Long-term stutterers often report a lower quality of life, and they may experience lower educational achievement and a higher incidence of psychological problems, such as social phobias. But the Pediatrics report refutes the idea that all stutterers have poorer health outcomes.

Most young children aren’t aware of stuttering, and generally they don’t react to stuttering behavior, especially when it first begins.

Among the study’s findings:

  • More than 8 in 100 children stuttered by the age of 3; more than 11 in 100 did so by age 4.

  • More than 6 in 100 children recovered within one year of the onset of stuttering, and four of them had professional help, typically from a speech pathologist.

  • This rate of stuttering was about twice that of previous reports.

Among factors that predicted the onset of stuttering onset were:

  • mothers with higher education;

  • male gender;

  • twins.

It’s interesting to note that family history of stuttering was not among predicting factors.

Most children, the study shows, resolve their stuttering disorder within about 4 years from its onset, but intervention can help those who don't. Current guidelines, according to MedPage Today, advise parents to wait one year to see if kids will recover on their own before launching into expensive, time-intensive treatment. The new study suggests suggest many could wait longer.

"What we used to think was a disorder that required earlier intervention is a disorder that we could do a more watch-and-see approach with," Irv Wollman, clinical director of speech-language pathology at Cincinnati Children’s Hospital Medical Center told MedPage Today. "Rushing into early intervention may not necessarily be the route to go."

There’s a difference, though, between stuttering and the more troubling symptoms of such distress at the disorder that kids avoid talking, or they talk only with increased physical effort. If that describes your child, it’s time to consult with a speech-language pathologist.

Otherwise, the researchers said the more conservative, wait-and-see approach would reserve scarce resources for the few children for whom stuttering doesn't resolve and who suffer adverse outcomes.

At least one powerful voice has been raised in opposition to that advice. As reported on MedPage Today, The Stuttering Foundation called the study conclusions a "blunder" that could mislead parents into believing that there's little cause for concern or no immediate need to seek help.

"The biggest problem with the data,” said Jane Fraser, president of the foundation, “is that it stops at age 4, just when one might expect to see some harmful effects from stuttering. It is far too early to interpret the findings because we do not know how many of these children continued to stutter and what effects it had on them and their lives."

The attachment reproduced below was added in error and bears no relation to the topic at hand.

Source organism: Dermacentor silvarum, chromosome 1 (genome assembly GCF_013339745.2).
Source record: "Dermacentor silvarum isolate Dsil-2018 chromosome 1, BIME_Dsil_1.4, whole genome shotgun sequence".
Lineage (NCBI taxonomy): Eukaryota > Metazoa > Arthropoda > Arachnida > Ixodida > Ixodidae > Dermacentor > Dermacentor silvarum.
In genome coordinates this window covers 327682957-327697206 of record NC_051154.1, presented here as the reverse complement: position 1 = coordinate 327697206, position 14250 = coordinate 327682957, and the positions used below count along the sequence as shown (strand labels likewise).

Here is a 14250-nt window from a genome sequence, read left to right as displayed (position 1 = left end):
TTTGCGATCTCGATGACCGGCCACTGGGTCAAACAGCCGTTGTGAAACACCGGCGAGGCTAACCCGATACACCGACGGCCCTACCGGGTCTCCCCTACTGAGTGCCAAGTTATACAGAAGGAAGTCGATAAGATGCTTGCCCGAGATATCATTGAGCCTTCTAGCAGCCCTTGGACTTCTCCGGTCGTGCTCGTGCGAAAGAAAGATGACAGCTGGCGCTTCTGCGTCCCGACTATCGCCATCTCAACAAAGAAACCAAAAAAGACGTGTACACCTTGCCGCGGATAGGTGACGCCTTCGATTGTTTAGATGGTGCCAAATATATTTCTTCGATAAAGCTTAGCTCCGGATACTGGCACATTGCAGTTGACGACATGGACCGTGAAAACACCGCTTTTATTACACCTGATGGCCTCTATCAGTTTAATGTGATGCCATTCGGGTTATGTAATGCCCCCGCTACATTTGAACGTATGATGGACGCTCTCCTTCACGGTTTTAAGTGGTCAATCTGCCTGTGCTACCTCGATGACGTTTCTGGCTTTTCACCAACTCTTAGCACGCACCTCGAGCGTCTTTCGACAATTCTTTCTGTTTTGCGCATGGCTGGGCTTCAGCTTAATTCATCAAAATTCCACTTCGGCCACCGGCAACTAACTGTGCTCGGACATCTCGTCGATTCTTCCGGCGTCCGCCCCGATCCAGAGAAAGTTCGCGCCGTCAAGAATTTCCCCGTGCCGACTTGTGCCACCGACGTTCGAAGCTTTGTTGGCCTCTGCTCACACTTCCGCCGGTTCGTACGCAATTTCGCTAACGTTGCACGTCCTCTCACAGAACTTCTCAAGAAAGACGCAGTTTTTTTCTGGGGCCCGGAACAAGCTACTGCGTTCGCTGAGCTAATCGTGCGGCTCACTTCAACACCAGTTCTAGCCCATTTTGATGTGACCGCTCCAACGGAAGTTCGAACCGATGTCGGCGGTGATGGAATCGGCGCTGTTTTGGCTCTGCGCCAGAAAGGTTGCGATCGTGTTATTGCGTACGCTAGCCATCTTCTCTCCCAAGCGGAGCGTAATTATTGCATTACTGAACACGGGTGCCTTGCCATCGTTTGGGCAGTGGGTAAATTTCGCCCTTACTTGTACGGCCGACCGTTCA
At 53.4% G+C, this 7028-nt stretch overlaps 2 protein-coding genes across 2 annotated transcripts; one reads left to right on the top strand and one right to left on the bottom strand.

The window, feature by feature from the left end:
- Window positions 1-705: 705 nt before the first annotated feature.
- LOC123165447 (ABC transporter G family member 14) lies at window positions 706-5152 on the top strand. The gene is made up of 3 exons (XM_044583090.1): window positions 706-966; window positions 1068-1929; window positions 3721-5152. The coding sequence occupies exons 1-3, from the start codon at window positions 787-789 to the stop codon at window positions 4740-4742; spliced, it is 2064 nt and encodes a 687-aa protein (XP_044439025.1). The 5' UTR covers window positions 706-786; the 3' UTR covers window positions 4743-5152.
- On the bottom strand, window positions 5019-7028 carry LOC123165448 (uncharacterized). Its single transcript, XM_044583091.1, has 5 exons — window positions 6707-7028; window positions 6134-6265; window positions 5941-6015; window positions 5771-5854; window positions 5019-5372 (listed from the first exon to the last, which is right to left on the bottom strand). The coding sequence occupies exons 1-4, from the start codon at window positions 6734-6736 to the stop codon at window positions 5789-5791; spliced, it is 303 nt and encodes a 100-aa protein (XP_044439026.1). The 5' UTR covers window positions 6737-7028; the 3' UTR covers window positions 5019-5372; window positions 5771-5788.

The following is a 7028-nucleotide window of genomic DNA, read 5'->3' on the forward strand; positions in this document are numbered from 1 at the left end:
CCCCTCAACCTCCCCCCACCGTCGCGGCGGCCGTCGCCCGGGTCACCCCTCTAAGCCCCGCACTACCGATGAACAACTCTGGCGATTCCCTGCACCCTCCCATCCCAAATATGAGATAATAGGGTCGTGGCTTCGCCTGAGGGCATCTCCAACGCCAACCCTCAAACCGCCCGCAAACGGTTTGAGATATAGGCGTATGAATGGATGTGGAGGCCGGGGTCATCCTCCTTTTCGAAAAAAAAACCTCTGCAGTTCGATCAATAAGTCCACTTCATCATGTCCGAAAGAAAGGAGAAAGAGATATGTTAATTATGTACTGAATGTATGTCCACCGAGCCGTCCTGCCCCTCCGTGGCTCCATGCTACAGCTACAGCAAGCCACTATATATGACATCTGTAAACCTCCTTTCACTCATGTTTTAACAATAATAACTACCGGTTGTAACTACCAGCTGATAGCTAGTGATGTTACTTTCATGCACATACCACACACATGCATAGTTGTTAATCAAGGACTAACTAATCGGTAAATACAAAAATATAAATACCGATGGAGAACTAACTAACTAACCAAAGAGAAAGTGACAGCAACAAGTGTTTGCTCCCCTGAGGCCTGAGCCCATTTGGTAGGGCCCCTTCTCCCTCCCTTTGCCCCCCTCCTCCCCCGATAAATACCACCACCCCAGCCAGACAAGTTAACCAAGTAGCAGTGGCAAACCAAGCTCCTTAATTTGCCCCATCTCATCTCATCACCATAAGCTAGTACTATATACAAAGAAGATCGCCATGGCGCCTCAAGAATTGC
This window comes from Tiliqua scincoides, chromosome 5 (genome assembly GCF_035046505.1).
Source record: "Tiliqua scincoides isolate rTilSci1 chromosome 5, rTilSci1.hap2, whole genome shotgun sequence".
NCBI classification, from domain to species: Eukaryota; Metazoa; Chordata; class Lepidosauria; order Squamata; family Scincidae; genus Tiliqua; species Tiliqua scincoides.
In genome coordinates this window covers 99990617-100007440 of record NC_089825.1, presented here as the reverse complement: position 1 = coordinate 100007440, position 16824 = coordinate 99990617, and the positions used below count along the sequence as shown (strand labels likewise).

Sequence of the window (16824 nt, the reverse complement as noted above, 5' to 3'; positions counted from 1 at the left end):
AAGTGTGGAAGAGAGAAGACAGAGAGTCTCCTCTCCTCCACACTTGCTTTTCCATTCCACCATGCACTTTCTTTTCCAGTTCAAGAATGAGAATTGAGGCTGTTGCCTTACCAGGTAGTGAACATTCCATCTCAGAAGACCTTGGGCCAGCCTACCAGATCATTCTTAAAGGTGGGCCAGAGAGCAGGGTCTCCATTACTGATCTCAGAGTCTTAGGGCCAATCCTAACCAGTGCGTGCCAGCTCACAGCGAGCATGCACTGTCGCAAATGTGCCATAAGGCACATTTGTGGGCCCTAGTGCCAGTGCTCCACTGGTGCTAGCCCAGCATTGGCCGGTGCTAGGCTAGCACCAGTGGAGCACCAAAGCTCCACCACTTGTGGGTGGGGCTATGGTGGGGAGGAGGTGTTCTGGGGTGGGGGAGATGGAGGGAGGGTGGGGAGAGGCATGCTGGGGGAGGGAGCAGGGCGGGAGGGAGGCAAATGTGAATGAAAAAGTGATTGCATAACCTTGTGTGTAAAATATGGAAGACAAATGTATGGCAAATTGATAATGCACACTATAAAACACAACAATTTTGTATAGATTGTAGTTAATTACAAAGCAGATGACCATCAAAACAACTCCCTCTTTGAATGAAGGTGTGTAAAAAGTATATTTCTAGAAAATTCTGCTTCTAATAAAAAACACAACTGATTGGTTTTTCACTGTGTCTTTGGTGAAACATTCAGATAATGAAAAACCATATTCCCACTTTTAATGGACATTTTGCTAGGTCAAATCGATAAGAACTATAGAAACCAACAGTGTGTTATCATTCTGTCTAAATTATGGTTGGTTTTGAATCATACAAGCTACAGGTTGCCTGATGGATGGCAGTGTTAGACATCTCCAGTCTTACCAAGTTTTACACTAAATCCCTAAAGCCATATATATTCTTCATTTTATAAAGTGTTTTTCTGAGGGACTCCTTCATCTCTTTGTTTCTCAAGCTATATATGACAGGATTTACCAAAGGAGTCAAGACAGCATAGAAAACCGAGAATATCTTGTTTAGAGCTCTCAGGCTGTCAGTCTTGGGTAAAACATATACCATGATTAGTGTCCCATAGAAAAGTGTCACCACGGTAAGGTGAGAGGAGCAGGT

For The Stuttering Foundation’s advice to parents, link here.

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Posted On: October 4, 2013

How Bullying Makes Kids Sick

According to a new study published in the journal Pediatrics, children who are bullied suffer more than just psychological and social problems; their risk of physical health problems might be about double that of kids who aren’t bullied.

The study findings, discussed on, weren’t surprising, as all the individual studies included in this meta-analysis (several separate studies examined in conjunction with each other) had shown higher rates of health complaints in bullied versus nonbullied children, and in nearly all of them, the differences were statistically significant.

The data pooled from six studies involved more than 3,900 children. They looked at complaints such as headache, disordered sleep and abdominal pain in kids who reported being bullied at school compared with those who didn’t report being bullied.

Another set of data derived from 24 different studies was similar; those studies involved more than 200,000 children.

The studies occurred throughout the world, in the U.S., China, India, Mexico, Turkey and many nations in Western Europe. The follow-up ranged from nine months to 11 years.

The researchers used studies that reported incidences of physical symptoms other than traumatic injuries in children who reported bullying or no bullying. The determination of whether or not one had been bullied was that of the interviewed children, or in reports by parents or teachers. Voluntary, self-reporting can skew study results because it’s subject to mistakes or misperceptions in recalling the events. But meta-analyses such as this one provide more persuasive results because of their size and scope.

The study’s authors recommended that pediatricians consider bullying as a cause when their patients present with headache, respiratory and eating problems and insomnia. "Any recurrent and unexplained somatic symptom can be a warning sign of bullying victimization," the researchers wrote.

They also said that physicians should review the potential symptoms of bullying with parents because children are often reluctant to talk openly about bullying episodes. If your child complains of something like a headache or stomach ache that has no apparent or logical explanation, consider the possibility that he or she is being bullied, and treat it as the health issue it is.

For more information about conditions that might invite bullying, see our blog “A Profile of Kids at Risk of Being Bullied.” Also, consult, an initiative of the U.S. Department of Health and Human Services.